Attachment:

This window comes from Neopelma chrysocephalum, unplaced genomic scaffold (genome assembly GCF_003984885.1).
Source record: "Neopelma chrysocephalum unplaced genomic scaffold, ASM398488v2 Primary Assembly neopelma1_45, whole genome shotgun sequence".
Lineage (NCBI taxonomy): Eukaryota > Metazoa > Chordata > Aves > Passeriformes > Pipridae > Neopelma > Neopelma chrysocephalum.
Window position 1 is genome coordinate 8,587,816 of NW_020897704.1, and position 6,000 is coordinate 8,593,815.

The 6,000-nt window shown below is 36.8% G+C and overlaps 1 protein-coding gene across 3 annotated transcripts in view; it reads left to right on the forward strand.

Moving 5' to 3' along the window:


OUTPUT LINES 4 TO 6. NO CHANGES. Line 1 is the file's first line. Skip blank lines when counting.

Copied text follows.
Window position 1 is genome coordinate 8,587,816 of NW_020897704.1, and position 6,000 is coordinate 8,593,815.

The 6,000-nt window shown below is 36.8% G+C and overlaps 1 protein-coding gene across 3 annotated transcripts in view; it reads left to right on the forward strand.

Moving 5' to 3' along the window: